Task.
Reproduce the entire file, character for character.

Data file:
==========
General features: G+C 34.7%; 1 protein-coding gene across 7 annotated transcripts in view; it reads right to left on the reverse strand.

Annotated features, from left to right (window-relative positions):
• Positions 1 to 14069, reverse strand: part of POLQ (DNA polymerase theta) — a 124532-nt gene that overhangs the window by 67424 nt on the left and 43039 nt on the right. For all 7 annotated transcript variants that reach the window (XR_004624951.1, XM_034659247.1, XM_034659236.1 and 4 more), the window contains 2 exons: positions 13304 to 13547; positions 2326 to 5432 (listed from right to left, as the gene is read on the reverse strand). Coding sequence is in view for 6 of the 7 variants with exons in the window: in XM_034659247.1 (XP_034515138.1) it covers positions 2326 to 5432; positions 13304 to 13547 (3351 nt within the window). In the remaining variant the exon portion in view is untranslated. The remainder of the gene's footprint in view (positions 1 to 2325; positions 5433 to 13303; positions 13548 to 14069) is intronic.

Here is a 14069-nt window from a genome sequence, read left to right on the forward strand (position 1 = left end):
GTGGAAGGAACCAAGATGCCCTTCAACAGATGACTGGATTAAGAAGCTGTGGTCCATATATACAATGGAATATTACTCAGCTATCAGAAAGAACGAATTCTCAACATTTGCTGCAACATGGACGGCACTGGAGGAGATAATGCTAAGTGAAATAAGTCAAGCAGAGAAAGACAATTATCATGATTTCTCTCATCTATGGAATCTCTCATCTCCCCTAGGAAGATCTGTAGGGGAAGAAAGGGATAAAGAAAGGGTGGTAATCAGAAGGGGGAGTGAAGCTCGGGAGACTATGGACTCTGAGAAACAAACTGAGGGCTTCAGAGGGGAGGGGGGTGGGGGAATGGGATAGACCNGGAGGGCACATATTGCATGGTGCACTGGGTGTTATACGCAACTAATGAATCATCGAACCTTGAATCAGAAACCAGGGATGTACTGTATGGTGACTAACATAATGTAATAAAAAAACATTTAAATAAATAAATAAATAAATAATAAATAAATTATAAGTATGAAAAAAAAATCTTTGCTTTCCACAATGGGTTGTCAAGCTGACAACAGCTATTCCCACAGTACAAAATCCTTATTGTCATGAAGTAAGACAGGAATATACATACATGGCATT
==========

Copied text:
General features: G+C 34.7%; 1 protein-coding gene across 7 annotated transcripts in view; it reads right to left on the reverse strand.

Annotated features, from left to right (window-relative positions):
• Positions 1 to 14069, reverse strand: part of POLQ (DNA polymerase theta) — a 124532-nt gene that overhangs the window by 67424 nt on the left and 43039 nt on the right. For all 7 annotated transcript variants that reach the window (XR_004624951.1, XM_034659247.1, XM_034659236.1 and 4 more), the window contains 2 exons: positions 13304 to 13547; positions 2326 to 5432 (listed from right to left, as the gene is read on the reverse strand). Coding sequence is in view for 6 of the 7 variants with exons in the window: in XM_034659247.1 (XP_034515138.1) it covers positions 2326 to 5432; positions 13304 to 13547 (3351 nt within the window). In the remaining variant the exon portion in view is untranslated. The remainder of the gene's footprint in view (positions 1 to 2325; positions 5433 to 13303; positions 13548 to 14069) is intronic.

Here is a 14069-nt window from a genome sequence, read left to right on the forward strand (position 1 = left end):
GTGGAAGGAACCAAGATGCCCTTCAACAGATGACTGGATTAAGAAGCTGTGGTCCATATATACAATGGAATATTACTCAGCTATCAGAAAGAACGAATTCTCAACATTTGCTGCAACATGGACGGCACTGGAGGAGATAATGCTAAGTGAAATAAGTCAAGCAGAGAAAGACAATTATCATGATTTCTCTCATCTATGGAATCTCTCATCTCCCCTAGGAAGATCTGTAGGGGAAGAAAGGGATAAAGAAAGGGTGGTAATCAGAAGGGGGAGTGAAGCTCGGGAGACTATGGACTCTGAGAAACAAACTGAGGGCTTCAGAGGGGAGGGGGGTGGGGGAATGGGATAGACCNGGAGGGCACATATTGCATGGTGCACTGGGTGTTATACGCAACTAATGAATCATCGAACCTTGAATCAGAAACCAGGGATGTACTGTATGGTGACTAACATAATGTAATAAAAAAACATTTAAATAAATAAATAAATAAATAATAAATAAATTATAAGTATGAAAAAAAAATCTTTGCTTTCCACAATGGGTTGTCAAGCTGACAACAGCTATTCCCACAGTACAAAATCCTTATTGTCATGAAGTAAGACAGGAATATACATACATGGCATT